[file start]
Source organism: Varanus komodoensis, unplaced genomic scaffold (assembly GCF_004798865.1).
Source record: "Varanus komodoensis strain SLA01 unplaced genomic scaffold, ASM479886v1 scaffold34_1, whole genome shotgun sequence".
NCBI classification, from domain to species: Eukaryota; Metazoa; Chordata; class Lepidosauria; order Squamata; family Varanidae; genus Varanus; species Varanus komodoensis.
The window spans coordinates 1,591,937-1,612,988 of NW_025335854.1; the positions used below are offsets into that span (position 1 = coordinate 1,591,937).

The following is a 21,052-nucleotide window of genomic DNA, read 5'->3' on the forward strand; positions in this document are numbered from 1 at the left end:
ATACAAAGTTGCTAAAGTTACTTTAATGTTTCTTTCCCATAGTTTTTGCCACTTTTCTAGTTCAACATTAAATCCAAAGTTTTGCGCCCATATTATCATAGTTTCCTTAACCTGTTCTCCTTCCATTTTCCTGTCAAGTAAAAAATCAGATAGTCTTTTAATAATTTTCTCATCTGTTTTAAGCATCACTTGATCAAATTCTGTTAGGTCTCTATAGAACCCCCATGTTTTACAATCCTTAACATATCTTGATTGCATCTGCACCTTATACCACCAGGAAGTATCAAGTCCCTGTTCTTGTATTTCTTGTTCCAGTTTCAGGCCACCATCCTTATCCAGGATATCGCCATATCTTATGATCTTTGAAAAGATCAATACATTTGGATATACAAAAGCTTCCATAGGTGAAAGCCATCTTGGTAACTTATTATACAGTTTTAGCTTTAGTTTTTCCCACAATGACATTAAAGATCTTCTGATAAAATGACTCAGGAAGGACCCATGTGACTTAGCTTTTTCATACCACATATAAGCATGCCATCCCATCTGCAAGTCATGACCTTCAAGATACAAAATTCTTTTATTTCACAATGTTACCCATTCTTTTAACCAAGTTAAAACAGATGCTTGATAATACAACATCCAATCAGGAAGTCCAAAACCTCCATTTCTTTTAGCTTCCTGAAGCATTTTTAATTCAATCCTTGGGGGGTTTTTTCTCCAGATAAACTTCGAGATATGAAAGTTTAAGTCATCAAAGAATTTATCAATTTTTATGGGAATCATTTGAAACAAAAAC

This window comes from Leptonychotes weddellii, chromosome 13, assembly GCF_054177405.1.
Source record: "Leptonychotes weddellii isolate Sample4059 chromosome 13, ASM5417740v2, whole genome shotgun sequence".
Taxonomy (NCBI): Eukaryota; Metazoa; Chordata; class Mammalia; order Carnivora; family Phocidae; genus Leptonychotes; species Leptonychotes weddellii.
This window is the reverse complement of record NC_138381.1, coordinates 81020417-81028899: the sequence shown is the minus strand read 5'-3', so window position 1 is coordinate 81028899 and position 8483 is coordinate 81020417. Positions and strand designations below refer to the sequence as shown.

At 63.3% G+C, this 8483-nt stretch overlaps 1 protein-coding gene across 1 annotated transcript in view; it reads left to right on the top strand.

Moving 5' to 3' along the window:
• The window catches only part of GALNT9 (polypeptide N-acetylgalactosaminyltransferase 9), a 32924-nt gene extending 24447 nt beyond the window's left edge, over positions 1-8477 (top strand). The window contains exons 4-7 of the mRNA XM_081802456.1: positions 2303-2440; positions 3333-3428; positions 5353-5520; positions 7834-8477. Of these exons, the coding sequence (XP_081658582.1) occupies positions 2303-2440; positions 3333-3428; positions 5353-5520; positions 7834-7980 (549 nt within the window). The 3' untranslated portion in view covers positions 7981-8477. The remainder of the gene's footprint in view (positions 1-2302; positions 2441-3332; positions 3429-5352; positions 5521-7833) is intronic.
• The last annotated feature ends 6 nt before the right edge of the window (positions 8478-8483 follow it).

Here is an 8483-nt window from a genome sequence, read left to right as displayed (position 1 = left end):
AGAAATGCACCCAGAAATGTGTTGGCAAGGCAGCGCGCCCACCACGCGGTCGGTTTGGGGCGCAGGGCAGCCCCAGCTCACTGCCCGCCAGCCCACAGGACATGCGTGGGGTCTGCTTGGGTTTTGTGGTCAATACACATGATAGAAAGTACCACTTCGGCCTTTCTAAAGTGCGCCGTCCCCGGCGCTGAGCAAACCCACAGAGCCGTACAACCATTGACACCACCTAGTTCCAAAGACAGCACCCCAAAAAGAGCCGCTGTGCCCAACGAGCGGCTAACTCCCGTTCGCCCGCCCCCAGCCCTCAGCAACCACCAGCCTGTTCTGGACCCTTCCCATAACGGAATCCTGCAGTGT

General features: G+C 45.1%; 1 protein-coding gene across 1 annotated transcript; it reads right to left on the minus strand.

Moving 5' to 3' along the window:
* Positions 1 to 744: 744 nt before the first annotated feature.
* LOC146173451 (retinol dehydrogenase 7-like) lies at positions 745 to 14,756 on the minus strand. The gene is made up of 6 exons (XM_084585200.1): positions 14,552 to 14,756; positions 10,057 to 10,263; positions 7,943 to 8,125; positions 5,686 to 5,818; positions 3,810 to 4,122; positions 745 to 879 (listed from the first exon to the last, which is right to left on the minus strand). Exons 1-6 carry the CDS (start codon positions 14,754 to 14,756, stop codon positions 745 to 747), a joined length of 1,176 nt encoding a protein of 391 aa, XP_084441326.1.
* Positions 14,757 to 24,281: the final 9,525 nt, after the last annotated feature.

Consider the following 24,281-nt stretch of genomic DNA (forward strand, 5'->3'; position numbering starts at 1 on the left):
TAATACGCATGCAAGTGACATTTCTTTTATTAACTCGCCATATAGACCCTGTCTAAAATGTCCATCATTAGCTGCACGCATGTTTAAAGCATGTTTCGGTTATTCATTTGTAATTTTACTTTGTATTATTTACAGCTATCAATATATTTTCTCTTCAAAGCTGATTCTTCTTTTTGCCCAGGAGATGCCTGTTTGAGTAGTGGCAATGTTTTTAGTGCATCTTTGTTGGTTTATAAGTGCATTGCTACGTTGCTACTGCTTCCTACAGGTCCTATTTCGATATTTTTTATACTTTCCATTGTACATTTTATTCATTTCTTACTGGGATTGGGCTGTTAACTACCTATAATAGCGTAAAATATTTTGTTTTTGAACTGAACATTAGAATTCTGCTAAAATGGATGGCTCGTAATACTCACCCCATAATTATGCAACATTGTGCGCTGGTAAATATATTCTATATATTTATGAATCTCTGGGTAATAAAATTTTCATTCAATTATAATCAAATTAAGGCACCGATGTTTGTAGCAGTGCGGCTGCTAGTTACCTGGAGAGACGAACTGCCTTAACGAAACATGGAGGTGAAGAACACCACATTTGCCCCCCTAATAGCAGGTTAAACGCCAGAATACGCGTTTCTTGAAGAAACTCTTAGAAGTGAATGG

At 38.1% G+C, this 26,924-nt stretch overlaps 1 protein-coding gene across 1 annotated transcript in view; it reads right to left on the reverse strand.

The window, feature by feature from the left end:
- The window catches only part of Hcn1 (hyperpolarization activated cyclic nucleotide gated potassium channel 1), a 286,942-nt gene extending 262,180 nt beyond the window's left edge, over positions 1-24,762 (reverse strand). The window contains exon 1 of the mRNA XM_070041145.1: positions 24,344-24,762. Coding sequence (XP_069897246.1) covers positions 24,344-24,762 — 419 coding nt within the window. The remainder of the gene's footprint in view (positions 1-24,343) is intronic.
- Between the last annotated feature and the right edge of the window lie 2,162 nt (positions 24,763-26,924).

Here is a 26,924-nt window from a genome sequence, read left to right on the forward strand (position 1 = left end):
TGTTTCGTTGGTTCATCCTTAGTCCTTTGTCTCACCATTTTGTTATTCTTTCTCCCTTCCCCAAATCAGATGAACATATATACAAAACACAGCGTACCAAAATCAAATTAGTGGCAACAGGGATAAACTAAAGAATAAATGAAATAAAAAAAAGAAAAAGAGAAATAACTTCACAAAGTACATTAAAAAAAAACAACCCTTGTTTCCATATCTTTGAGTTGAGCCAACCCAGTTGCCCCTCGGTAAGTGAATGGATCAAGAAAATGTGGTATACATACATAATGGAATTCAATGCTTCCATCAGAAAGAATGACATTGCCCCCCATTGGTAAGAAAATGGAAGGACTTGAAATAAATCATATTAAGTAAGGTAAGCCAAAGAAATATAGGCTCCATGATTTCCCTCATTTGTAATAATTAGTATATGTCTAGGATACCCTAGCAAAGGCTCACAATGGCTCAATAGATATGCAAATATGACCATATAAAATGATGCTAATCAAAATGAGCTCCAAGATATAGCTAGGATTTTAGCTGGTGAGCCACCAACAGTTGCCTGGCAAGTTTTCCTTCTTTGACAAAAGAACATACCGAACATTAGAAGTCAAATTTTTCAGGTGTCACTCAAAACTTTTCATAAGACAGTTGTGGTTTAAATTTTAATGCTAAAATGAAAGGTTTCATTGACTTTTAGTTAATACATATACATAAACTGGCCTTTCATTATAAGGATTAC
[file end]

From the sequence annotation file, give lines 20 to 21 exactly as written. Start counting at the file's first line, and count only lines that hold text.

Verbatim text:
* LOC146173451 (retinol dehydrogenase 7-like) lies at positions 745 to 14,756 on the minus strand. The gene is made up of 6 exons (XM_084585200.1): positions 14,552 to 14,756; positions 10,057 to 10,263; positions 7,943 to 8,125; positions 5,686 to 5,818; positions 3,810 to 4,122; positions 745 to 879 (listed from the first exon to the last, which is right to left on the minus strand). Exons 1-6 carry the CDS (start codon positions 14,754 to 14,756, stop codon positions 745 to 747), a joined length of 1,176 nt encoding a protein of 391 aa, XP_084441326.1.
* Positions 14,757 to 24,281: the final 9,525 nt, after the last annotated feature.